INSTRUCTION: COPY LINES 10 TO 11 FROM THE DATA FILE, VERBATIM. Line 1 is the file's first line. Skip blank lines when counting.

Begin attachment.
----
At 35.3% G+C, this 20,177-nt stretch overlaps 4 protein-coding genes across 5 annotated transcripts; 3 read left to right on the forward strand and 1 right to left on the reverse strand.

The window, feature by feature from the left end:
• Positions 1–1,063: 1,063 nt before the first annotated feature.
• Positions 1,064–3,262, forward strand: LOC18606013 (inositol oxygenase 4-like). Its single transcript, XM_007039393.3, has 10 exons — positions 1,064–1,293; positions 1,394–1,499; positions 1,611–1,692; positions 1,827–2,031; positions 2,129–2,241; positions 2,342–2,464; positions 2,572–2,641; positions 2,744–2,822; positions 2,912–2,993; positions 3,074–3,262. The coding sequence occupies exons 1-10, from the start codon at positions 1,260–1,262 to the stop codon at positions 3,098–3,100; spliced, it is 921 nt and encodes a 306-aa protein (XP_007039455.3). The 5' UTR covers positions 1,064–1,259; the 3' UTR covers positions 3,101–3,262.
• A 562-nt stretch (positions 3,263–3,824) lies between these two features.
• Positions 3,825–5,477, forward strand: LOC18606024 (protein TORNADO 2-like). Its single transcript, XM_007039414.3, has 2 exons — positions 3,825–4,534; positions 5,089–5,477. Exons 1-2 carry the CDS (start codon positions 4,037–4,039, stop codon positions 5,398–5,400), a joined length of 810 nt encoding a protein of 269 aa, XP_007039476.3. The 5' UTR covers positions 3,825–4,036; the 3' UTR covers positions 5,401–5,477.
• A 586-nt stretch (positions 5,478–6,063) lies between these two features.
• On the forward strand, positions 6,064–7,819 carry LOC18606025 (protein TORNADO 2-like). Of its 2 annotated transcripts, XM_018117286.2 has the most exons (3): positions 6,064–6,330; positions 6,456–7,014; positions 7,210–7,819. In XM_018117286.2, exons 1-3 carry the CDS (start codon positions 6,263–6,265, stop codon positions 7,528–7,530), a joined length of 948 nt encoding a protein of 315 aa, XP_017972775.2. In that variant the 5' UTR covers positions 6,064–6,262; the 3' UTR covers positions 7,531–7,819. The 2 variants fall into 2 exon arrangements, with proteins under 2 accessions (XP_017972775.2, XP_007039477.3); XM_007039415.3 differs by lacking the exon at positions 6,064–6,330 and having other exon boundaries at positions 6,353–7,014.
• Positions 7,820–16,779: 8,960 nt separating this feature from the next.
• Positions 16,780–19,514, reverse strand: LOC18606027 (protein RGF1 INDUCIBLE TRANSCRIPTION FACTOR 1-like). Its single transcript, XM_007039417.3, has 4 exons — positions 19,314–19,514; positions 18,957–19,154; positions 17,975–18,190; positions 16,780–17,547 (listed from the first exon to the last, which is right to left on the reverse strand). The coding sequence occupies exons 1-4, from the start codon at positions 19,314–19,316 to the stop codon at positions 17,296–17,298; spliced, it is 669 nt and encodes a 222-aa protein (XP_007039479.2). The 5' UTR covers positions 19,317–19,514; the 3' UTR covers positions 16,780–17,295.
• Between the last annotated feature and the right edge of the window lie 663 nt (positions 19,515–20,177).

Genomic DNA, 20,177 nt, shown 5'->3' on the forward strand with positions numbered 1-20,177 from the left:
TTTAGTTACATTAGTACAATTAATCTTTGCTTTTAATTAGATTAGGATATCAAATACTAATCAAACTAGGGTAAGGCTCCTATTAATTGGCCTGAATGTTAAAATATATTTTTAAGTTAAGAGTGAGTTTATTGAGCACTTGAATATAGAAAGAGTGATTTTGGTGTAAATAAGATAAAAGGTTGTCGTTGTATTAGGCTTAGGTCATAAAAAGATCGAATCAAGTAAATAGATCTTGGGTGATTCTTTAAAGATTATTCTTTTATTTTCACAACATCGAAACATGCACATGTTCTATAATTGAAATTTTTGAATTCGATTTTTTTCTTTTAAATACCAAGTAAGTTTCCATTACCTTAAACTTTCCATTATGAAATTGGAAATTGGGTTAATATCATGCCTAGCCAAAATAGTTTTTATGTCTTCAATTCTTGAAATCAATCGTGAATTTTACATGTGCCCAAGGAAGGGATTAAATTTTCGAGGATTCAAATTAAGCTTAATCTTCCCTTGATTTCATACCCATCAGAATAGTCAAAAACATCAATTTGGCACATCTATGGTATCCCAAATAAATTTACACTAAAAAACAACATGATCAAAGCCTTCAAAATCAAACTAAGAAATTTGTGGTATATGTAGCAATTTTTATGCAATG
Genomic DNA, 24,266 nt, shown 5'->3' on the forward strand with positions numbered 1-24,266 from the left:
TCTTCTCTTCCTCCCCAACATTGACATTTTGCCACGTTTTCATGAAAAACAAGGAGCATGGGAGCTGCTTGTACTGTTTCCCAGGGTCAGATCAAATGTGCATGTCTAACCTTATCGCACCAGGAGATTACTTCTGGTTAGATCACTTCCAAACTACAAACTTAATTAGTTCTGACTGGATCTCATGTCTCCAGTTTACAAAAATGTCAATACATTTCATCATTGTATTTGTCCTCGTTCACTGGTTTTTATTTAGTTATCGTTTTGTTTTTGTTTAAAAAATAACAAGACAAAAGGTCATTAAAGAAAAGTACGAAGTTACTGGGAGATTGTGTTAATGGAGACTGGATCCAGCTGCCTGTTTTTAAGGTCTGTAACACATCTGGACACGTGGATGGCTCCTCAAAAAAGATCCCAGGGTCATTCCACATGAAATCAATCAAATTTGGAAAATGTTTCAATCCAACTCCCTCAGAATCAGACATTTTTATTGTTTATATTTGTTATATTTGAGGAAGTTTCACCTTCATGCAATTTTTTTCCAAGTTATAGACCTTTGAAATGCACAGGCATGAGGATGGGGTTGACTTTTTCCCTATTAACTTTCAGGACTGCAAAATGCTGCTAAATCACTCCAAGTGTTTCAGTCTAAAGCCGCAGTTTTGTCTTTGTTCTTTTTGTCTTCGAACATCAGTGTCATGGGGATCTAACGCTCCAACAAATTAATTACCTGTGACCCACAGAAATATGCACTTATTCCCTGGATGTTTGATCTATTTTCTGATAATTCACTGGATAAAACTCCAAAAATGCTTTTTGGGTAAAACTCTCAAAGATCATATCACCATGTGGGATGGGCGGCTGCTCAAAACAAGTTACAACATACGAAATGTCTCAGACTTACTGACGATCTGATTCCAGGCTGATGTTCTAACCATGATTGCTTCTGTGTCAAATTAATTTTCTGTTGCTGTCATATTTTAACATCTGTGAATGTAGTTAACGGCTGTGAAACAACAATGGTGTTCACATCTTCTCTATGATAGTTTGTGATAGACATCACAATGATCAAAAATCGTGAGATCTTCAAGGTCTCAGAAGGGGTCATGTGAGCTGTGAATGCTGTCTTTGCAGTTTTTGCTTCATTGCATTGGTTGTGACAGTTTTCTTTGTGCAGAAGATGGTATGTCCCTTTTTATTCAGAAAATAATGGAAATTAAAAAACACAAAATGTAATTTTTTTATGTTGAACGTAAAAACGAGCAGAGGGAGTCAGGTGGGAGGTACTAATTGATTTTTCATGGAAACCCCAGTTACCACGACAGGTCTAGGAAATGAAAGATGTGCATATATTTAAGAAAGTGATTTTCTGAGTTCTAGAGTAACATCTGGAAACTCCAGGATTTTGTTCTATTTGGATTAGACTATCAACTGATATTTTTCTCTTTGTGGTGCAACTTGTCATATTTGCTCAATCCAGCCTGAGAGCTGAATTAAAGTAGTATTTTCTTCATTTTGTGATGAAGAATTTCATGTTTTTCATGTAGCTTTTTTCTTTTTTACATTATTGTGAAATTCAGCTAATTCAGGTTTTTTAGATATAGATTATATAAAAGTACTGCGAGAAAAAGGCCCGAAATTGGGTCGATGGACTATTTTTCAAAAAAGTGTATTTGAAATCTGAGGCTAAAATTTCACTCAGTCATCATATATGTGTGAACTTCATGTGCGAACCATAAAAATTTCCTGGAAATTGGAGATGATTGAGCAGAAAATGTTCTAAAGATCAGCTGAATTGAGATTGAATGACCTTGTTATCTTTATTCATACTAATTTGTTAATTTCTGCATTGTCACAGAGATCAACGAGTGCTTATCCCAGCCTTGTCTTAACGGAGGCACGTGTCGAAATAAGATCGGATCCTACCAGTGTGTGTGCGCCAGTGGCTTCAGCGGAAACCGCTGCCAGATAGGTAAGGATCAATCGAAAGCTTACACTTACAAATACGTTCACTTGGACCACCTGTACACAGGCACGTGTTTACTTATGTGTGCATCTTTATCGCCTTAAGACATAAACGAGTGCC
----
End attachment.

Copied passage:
• Positions 16,780–19,514, reverse strand: LOC18606027 (protein RGF1 INDUCIBLE TRANSCRIPTION FACTOR 1-like). Its single transcript, XM_007039417.3, has 4 exons — positions 19,314–19,514; positions 18,957–19,154; positions 17,975–18,190; positions 16,780–17,547 (listed from the first exon to the last, which is right to left on the reverse strand). The coding sequence occupies exons 1-4, from the start codon at positions 19,314–19,316 to the stop codon at positions 17,296–17,298; spliced, it is 669 nt and encodes a 222-aa protein (XP_007039479.2). The 5' UTR covers positions 19,317–19,514; the 3' UTR covers positions 16,780–17,295.
• Between the last annotated feature and the right edge of the window lie 663 nt (positions 19,515–20,177).